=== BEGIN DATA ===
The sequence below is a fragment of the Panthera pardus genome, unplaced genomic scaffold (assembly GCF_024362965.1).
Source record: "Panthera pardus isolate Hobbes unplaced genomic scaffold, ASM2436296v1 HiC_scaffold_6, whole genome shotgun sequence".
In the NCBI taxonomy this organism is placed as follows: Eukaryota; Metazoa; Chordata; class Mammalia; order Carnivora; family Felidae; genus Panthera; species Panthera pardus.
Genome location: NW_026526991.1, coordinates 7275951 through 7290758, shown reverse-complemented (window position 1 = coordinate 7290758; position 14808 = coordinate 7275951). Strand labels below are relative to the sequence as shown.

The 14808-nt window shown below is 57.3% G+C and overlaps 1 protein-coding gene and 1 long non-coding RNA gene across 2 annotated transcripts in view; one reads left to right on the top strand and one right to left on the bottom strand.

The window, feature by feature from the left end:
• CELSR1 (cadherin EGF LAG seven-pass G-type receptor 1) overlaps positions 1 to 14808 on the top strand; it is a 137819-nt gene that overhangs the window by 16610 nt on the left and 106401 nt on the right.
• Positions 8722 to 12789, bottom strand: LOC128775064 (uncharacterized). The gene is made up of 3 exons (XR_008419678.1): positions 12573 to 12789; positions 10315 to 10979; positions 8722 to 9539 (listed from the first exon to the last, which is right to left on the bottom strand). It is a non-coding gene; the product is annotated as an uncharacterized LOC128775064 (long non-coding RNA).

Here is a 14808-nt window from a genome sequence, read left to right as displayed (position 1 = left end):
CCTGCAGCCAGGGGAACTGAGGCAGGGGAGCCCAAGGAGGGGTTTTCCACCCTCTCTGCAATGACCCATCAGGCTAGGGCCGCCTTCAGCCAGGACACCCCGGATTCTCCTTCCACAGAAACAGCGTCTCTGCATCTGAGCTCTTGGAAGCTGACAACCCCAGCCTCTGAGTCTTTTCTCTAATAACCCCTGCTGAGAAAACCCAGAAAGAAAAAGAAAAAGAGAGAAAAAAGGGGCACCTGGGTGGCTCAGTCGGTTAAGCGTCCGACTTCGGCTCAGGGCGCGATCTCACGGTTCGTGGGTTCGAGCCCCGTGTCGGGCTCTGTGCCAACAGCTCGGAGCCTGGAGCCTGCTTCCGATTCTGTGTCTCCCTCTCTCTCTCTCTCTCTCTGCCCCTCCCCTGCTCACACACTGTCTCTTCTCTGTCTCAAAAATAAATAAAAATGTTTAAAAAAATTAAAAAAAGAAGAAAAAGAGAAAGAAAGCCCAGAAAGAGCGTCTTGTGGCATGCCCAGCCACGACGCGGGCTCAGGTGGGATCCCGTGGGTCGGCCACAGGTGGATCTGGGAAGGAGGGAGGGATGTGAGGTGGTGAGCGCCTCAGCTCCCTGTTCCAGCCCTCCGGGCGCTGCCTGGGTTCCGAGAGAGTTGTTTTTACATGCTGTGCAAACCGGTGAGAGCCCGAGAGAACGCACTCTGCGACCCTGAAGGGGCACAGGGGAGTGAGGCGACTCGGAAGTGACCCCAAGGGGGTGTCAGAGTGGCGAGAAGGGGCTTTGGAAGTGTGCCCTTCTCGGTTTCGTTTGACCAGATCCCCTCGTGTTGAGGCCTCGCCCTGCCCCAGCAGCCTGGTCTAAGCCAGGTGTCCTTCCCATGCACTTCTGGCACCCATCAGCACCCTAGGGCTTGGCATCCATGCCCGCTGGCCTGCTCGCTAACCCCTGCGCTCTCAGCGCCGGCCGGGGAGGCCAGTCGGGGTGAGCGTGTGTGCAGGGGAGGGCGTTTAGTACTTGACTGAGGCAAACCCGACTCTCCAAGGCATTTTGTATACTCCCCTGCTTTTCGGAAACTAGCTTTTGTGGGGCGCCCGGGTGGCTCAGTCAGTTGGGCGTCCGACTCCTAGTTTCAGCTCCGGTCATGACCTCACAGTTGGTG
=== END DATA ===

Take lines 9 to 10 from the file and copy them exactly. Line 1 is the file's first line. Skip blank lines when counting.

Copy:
Here is a 14808-nt window from a genome sequence, read left to right as displayed (position 1 = left end):
CCTGCAGCCAGGGGAACTGAGGCAGGGGAGCCCAAGGAGGGGTTTTCCACCCTCTCTGCAATGACCCATCAGGCTAGGGCCGCCTTCAGCCAGGACACCCCGGATTCTCCTTCCACAGAAACAGCGTCTCTGCATCTGAGCTCTTGGAAGCTGACAACCCCAGCCTCTGAGTCTTTTCTCTAATAACCCCTGCTGAGAAAACCCAGAAAGAAAAAGAAAAAGAGAGAAAAAAGGGGCACCTGGGTGGCTCAGTCGGTTAAGCGTCCGACTTCGGCTCAGGGCGCGATCTCACGGTTCGTGGGTTCGAGCCCCGTGTCGGGCTCTGTGCCAACAGCTCGGAGCCTGGAGCCTGCTTCCGATTCTGTGTCTCCCTCTCTCTCTCTCTCTCTCTGCCCCTCCCCTGCTCACACACTGTCTCTTCTCTGTCTCAAAAATAAATAAAAATGTTTAAAAAAATTAAAAAAAGAAGAAAAAGAGAAAGAAAGCCCAGAAAGAGCGTCTTGTGGCATGCCCAGCCACGACGCGGGCTCAGGTGGGATCCCGTGGGTCGGCCACAGGTGGATCTGGGAAGGAGGGAGGGATGTGAGGTGGTGAGCGCCTCAGCTCCCTGTTCCAGCCCTCCGGGCGCTGCCTGGGTTCCGAGAGAGTTGTTTTTACATGCTGTGCAAACCGGTGAGAGCCCGAGAGAACGCACTCTGCGACCCTGAAGGGGCACAGGGGAGTGAGGCGACTCGGAAGTGACCCCAAGGGGGTGTCAGAGTGGCGAGAAGGGGCTTTGGAAGTGTGCCCTTCTCGGTTTCGTTTGACCAGATCCCCTCGTGTTGAGGCCTCGCCCTGCCCCAGCAGCCTGGTCTAAGCCAGGTGTCCTTCCCATGCACTTCTGGCACCCATCAGCACCCTAGGGCTTGGCATCCATGCCCGCTGGCCTGCTCGCTAACCCCTGCGCTCTCAGCGCCGGCCGGGGAGGCCAGTCGGGGTGAGCGTGTGTGCAGGGGAGGGCGTTTAGTACTTGACTGAGGCAAACCCGACTCTCCAAGGCATTTTGTATACTCCCCTGCTTTTCGGAAACTAGCTTTTGTGGGGCGCCCGGGTGGCTCAGTCAGTTGGGCGTCCGACTCCTAGTTTCAGCTCCGGTCATGACCTCACAGTTGGTG